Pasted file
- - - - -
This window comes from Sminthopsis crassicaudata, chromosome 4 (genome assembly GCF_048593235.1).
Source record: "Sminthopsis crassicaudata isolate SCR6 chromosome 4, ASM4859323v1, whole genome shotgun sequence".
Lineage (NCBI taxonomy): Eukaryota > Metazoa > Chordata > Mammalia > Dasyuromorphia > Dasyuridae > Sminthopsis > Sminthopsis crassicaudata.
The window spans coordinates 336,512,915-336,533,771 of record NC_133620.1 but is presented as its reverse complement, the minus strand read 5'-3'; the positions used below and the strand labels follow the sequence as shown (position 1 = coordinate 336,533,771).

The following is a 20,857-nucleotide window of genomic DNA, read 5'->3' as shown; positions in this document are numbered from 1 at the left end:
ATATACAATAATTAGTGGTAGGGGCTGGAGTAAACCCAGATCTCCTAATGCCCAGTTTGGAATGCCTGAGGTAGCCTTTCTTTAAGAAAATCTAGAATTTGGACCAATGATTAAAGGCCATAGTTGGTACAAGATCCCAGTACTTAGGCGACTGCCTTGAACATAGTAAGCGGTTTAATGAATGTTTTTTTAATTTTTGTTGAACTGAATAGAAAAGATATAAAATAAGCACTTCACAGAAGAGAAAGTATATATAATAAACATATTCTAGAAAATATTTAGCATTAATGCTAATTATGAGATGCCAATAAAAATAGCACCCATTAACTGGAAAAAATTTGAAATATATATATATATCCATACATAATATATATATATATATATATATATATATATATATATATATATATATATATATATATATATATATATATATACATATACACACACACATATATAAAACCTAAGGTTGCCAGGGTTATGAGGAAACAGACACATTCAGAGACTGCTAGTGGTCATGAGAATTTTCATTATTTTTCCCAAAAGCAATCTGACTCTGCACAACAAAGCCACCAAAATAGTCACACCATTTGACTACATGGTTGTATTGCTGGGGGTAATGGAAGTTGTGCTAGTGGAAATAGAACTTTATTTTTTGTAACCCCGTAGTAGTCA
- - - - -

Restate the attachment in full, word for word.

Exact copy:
This window comes from Sminthopsis crassicaudata, chromosome 4 (genome assembly GCF_048593235.1).
Source record: "Sminthopsis crassicaudata isolate SCR6 chromosome 4, ASM4859323v1, whole genome shotgun sequence".
Lineage (NCBI taxonomy): Eukaryota > Metazoa > Chordata > Mammalia > Dasyuromorphia > Dasyuridae > Sminthopsis > Sminthopsis crassicaudata.
The window spans coordinates 336,512,915-336,533,771 of record NC_133620.1 but is presented as its reverse complement, the minus strand read 5'-3'; the positions used below and the strand labels follow the sequence as shown (position 1 = coordinate 336,533,771).

The following is a 20,857-nucleotide window of genomic DNA, read 5'->3' as shown; positions in this document are numbered from 1 at the left end:
ATATACAATAATTAGTGGTAGGGGCTGGAGTAAACCCAGATCTCCTAATGCCCAGTTTGGAATGCCTGAGGTAGCCTTTCTTTAAGAAAATCTAGAATTTGGACCAATGATTAAAGGCCATAGTTGGTACAAGATCCCAGTACTTAGGCGACTGCCTTGAACATAGTAAGCGGTTTAATGAATGTTTTTTTAATTTTTGTTGAACTGAATAGAAAAGATATAAAATAAGCACTTCACAGAAGAGAAAGTATATATAATAAACATATTCTAGAAAATATTTAGCATTAATGCTAATTATGAGATGCCAATAAAAATAGCACCCATTAACTGGAAAAAATTTGAAATATATATATATATCCATACATAATATATATATATATATATATATATATATATATATATATATATATATATATATATATATATATATATATATACATATACACACACACATATATAAAACCTAAGGTTGCCAGGGTTATGAGGAAACAGACACATTCAGAGACTGCTAGTGGTCATGAGAATTTTCATTATTTTTCCCAAAAGCAATCTGACTCTGCACAACAAAGCCACCAAAATAGTCACACCATTTGACTACATGGTTGTATTGCTGGGGGTAATGGAAGTTGTGCTAGTGGAAATAGAACTTTATTTTTTGTAACCCCGTAGTAGTCA